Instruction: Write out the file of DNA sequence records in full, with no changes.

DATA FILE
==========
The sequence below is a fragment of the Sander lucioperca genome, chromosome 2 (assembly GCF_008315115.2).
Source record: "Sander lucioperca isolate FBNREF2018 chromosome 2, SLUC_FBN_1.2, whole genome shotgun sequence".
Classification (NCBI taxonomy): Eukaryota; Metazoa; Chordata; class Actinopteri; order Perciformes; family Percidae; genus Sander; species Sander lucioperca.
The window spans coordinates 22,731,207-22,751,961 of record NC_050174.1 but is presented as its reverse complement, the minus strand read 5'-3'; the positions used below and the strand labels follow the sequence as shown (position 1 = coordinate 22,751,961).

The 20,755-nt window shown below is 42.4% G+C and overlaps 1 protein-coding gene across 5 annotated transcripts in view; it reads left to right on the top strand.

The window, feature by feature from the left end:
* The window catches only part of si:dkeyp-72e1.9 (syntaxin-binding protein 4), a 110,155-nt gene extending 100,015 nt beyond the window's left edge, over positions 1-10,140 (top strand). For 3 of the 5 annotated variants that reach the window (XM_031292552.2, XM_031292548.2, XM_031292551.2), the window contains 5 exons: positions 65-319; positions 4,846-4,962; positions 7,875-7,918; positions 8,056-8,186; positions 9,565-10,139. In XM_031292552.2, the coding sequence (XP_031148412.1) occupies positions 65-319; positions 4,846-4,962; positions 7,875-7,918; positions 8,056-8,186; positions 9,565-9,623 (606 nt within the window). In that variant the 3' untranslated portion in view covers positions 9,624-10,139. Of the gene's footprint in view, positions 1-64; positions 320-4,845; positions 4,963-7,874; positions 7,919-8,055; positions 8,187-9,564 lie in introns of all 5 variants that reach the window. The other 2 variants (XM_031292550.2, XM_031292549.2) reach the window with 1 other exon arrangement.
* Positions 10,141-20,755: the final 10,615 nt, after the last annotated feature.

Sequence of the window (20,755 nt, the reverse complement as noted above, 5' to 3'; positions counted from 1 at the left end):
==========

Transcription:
The sequence below is a fragment of the Sander lucioperca genome, chromosome 2 (assembly GCF_008315115.2).
Source record: "Sander lucioperca isolate FBNREF2018 chromosome 2, SLUC_FBN_1.2, whole genome shotgun sequence".
Classification (NCBI taxonomy): Eukaryota; Metazoa; Chordata; class Actinopteri; order Perciformes; family Percidae; genus Sander; species Sander lucioperca.
The window spans coordinates 22,731,207-22,751,961 of record NC_050174.1 but is presented as its reverse complement, the minus strand read 5'-3'; the positions used below and the strand labels follow the sequence as shown (position 1 = coordinate 22,751,961).

The 20,755-nt window shown below is 42.4% G+C and overlaps 1 protein-coding gene across 5 annotated transcripts in view; it reads left to right on the top strand.

The window, feature by feature from the left end:
* The window catches only part of si:dkeyp-72e1.9 (syntaxin-binding protein 4), a 110,155-nt gene extending 100,015 nt beyond the window's left edge, over positions 1-10,140 (top strand). For 3 of the 5 annotated variants that reach the window (XM_031292552.2, XM_031292548.2, XM_031292551.2), the window contains 5 exons: positions 65-319; positions 4,846-4,962; positions 7,875-7,918; positions 8,056-8,186; positions 9,565-10,139. In XM_031292552.2, the coding sequence (XP_031148412.1) occupies positions 65-319; positions 4,846-4,962; positions 7,875-7,918; positions 8,056-8,186; positions 9,565-9,623 (606 nt within the window). In that variant the 3' untranslated portion in view covers positions 9,624-10,139. Of the gene's footprint in view, positions 1-64; positions 320-4,845; positions 4,963-7,874; positions 7,919-8,055; positions 8,187-9,564 lie in introns of all 5 variants that reach the window. The other 2 variants (XM_031292550.2, XM_031292549.2) reach the window with 1 other exon arrangement.
* Positions 10,141-20,755: the final 10,615 nt, after the last annotated feature.

Sequence of the window (20,755 nt, the reverse complement as noted above, 5' to 3'; positions counted from 1 at the left end):